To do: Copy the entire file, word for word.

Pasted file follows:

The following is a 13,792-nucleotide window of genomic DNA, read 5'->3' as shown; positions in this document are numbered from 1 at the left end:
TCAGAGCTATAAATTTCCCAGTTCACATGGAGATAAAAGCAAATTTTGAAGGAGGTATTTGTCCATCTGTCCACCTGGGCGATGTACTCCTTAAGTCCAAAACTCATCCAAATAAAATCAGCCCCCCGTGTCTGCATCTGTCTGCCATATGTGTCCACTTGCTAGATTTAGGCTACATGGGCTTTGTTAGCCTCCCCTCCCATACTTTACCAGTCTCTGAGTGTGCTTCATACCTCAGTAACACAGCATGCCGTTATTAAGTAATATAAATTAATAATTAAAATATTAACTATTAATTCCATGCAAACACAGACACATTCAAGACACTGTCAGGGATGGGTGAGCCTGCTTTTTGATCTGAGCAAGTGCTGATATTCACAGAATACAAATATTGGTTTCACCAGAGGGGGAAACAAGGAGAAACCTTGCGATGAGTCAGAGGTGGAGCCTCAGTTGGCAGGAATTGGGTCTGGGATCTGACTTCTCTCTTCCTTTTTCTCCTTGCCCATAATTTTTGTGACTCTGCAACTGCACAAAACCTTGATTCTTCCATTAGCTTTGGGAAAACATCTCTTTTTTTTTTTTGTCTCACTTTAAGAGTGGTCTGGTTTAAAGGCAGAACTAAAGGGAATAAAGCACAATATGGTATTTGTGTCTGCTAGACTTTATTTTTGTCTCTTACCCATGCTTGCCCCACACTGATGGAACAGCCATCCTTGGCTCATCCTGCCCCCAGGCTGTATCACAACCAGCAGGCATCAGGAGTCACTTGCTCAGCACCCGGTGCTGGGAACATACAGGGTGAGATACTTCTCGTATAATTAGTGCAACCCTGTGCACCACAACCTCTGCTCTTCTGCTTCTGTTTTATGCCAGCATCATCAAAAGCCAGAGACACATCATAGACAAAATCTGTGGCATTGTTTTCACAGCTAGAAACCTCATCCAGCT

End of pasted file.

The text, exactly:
The following is a 13,792-nucleotide window of genomic DNA, read 5'->3' as shown; positions in this document are numbered from 1 at the left end:
TCAGAGCTATAAATTTCCCAGTTCACATGGAGATAAAAGCAAATTTTGAAGGAGGTATTTGTCCATCTGTCCACCTGGGCGATGTACTCCTTAAGTCCAAAACTCATCCAAATAAAATCAGCCCCCCGTGTCTGCATCTGTCTGCCATATGTGTCCACTTGCTAGATTTAGGCTACATGGGCTTTGTTAGCCTCCCCTCCCATACTTTACCAGTCTCTGAGTGTGCTTCATACCTCAGTAACACAGCATGCCGTTATTAAGTAATATAAATTAATAATTAAAATATTAACTATTAATTCCATGCAAACACAGACACATTCAAGACACTGTCAGGGATGGGTGAGCCTGCTTTTTGATCTGAGCAAGTGCTGATATTCACAGAATACAAATATTGGTTTCACCAGAGGGGGAAACAAGGAGAAACCTTGCGATGAGTCAGAGGTGGAGCCTCAGTTGGCAGGAATTGGGTCTGGGATCTGACTTCTCTCTTCCTTTTTCTCCTTGCCCATAATTTTTGTGACTCTGCAACTGCACAAAACCTTGATTCTTCCATTAGCTTTGGGAAAACATCTCTTTTTTTTTTTTGTCTCACTTTAAGAGTGGTCTGGTTTAAAGGCAGAACTAAAGGGAATAAAGCACAATATGGTATTTGTGTCTGCTAGACTTTATTTTTGTCTCTTACCCATGCTTGCCCCACACTGATGGAACAGCCATCCTTGGCTCATCCTGCCCCCAGGCTGTATCACAACCAGCAGGCATCAGGAGTCACTTGCTCAGCACCCGGTGCTGGGAACATACAGGGTGAGATACTTCTCGTATAATTAGTGCAACCCTGTGCACCACAACCTCTGCTCTTCTGCTTCTGTTTTATGCCAGCATCATCAAAAGCCAGAGACACATCATAGACAAAATCTGTGGCATTGTTTTCACAGCTAGAAACCTCATCCAGCT